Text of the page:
We all know what it’s like to appreciate a rare event–a fine restaurant dinner, a vacation to a far-away place, even an evening at home without the children. We savor them. We talk about the pleasures and hold them in a special place in our memories. These times are part of what makes our lives rich and good.
In stories of earlier times, we read of different rare delights: the first greens after a long winter, the miracle of an orange, brand new shoes of one’s own, a trip to town. We can almost taste the pleasure of such moments–the exquisite experience of luxury.
Yet those pleasure are no longer ours. A trip to town doesn’t even score as an event in most people’s awareness. New shoes and oranges are nice, but hardly an occasion to feel blessed. The idea of a winter without lettuce is unthinkable, and we’d probably turn up our noses at those dandelion leaves–or whatever–that our forebears were so thrilled to eat.
Are we better off? In some ways I’m sure we are. Yet when abundance breeds assumptions of entitlement and an inability to appreciate, we are the losers.
I go to our little community garden in the midst of the city and pick the first few little strawberries and feel like the luckiest person in the world. Then my husband loads up on big fat transcontinental strawberries from the grocery store and my paltry little handful loses all its value. I’m at a loss. Do I want to impose scarcity on my family? Would it be possible if I tried? How can I help us be thankful in the midst of so much?
We joined a Community Supported Agriculture project a few years ago, buying a share of the produce of a nearby farm. It was fun to walk the city streets with a basket of produce on my arm, but I was surprised when we stopped getting lettuce in July. They said it was too hot. Though there are other sources of lettuce, I noticed my feeling of entitlement, and how put off I felt by their inability to come up with it. What, exactly, makes me entitled to lettuce?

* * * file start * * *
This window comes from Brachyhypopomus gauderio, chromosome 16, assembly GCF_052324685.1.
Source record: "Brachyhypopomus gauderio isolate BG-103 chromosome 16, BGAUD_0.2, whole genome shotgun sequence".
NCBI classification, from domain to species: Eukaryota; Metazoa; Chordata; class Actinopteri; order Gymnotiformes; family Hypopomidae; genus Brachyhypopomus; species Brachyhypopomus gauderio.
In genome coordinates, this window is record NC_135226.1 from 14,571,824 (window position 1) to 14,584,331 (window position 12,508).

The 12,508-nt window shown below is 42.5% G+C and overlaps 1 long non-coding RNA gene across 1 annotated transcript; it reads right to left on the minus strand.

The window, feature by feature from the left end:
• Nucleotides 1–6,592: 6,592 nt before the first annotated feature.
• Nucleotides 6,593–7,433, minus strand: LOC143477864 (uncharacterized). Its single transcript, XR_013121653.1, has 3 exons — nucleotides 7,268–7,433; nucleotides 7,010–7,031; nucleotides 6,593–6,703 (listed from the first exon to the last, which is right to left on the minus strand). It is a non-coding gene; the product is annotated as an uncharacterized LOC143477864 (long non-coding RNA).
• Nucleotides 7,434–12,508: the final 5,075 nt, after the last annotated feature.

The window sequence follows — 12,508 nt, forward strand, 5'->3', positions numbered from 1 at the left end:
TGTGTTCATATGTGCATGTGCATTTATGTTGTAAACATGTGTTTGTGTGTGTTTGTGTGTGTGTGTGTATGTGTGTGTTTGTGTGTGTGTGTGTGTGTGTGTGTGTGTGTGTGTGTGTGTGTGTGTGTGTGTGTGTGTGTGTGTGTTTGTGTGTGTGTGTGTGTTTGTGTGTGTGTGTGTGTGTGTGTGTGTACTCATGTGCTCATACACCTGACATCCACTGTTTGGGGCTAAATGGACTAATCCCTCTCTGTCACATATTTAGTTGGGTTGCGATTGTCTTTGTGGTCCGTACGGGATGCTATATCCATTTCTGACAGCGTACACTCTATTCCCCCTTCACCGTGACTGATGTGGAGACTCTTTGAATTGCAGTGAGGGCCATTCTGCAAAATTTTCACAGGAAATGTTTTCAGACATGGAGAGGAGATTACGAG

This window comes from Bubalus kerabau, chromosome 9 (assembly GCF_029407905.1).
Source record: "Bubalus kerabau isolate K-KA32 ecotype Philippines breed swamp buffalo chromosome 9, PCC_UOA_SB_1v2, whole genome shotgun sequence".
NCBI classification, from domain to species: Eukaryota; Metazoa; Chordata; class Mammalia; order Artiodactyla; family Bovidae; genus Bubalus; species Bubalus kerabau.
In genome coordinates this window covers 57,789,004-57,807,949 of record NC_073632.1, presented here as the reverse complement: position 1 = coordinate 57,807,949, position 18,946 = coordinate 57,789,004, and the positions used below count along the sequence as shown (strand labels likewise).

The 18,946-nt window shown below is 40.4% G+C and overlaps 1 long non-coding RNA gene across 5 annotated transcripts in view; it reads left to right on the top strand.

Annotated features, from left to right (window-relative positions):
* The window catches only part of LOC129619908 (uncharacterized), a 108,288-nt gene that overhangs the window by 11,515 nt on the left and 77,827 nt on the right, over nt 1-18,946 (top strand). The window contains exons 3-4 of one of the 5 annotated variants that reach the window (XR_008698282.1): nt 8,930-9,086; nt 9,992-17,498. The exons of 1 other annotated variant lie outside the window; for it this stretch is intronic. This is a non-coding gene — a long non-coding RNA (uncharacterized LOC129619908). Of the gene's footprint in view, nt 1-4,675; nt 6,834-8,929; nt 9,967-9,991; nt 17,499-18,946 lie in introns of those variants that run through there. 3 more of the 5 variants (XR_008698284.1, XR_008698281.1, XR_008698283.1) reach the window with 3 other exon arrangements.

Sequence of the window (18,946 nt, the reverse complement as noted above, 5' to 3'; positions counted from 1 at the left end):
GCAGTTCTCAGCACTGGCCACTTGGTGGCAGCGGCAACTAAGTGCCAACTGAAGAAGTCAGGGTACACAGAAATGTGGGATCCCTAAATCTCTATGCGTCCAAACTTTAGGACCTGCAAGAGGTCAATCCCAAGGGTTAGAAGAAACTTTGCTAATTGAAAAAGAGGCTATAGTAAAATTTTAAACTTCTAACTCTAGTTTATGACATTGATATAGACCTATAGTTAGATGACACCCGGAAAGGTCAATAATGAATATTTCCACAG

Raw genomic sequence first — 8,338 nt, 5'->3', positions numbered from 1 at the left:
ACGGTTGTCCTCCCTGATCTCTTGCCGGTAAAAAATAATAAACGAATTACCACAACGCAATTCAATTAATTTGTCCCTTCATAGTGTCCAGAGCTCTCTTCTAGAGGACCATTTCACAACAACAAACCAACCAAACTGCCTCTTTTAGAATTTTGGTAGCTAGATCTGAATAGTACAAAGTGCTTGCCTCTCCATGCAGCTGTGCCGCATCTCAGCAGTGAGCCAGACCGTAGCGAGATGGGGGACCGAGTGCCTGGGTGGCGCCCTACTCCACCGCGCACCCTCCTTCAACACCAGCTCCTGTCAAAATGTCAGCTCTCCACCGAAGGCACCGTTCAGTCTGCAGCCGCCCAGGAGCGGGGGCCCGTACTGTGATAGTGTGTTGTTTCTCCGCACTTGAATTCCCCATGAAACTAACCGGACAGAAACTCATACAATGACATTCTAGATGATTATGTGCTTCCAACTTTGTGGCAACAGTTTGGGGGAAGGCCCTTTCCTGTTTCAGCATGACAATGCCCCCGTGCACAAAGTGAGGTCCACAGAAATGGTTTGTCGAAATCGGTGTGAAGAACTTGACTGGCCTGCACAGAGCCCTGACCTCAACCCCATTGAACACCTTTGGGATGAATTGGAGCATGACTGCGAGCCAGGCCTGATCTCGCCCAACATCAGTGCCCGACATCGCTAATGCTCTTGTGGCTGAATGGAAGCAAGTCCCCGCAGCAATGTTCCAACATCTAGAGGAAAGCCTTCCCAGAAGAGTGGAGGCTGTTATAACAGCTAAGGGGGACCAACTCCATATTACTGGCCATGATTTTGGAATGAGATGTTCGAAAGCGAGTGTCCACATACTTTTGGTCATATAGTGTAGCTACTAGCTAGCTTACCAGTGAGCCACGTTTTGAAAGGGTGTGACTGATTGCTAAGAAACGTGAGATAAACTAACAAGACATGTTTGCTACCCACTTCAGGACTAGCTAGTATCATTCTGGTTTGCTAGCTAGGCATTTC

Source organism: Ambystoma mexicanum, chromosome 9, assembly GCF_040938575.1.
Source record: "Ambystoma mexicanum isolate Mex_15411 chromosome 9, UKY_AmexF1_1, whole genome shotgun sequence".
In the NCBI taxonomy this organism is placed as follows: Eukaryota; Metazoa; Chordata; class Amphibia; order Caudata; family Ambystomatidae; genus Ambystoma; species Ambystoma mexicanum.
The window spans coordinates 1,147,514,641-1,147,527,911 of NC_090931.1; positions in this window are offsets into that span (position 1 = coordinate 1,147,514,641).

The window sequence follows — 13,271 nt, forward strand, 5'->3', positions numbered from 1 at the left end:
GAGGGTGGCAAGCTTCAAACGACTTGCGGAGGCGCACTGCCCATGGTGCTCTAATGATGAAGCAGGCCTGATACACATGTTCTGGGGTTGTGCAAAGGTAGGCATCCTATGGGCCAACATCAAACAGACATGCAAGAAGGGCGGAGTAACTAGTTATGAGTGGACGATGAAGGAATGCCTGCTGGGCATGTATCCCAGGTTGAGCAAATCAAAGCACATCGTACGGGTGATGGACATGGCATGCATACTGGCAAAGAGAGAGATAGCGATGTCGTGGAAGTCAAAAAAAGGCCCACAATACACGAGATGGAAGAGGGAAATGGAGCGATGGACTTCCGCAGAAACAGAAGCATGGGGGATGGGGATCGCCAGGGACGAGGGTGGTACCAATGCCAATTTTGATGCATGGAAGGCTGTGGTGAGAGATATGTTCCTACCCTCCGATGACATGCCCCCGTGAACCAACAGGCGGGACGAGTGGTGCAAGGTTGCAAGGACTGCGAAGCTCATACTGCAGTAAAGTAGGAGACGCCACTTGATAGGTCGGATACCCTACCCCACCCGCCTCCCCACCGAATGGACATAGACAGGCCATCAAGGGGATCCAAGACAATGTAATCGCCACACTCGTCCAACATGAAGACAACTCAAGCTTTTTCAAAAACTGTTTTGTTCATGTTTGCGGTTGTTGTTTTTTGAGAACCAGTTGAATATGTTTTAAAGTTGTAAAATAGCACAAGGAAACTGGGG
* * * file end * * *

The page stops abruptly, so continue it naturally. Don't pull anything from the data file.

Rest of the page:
I think I would be happier if I didn’t feel entitled to lettuce. I think my family would be happier if we didn’t take California strawberries for granted.
When we move from appreciating something as a rare luxury, to taking it for granted as the norm, to feeling ill-used without it, there is more stuff, but a steady loss of pleasure in it. Overabundance leads to gluttony. It diminishes our ability to be thankful and dulls our palate for life.
More columns by blogger Pamela Haines can be found at www.pamelascolumn.blogspot.com.
Amy Mazur says
I remember an incident not too long ago when I was offering a stress management workshop to some New Americans taking an English course.In broken English, one of the participants spoke about being grateful as a way to manage her stress. She went on to say that she was grateful for having her arms and legs, and no longer being in a war-torn country. It struck me deeply when she said it.
On my walk home from work that day, I became irritated because I noticed the city workers had not laid the new sidewalk correctly, and it did not match the color of our old sidewalk. I then took a breath, and literally stood frozen in my tracks as I realized the contrast of these two experiences and realized many things, one of which was how, as Pamela Haines states in her musings on More is Less, “…when abundance breeds assumptions of entitlement and an inability to appreciate, we are the losers.”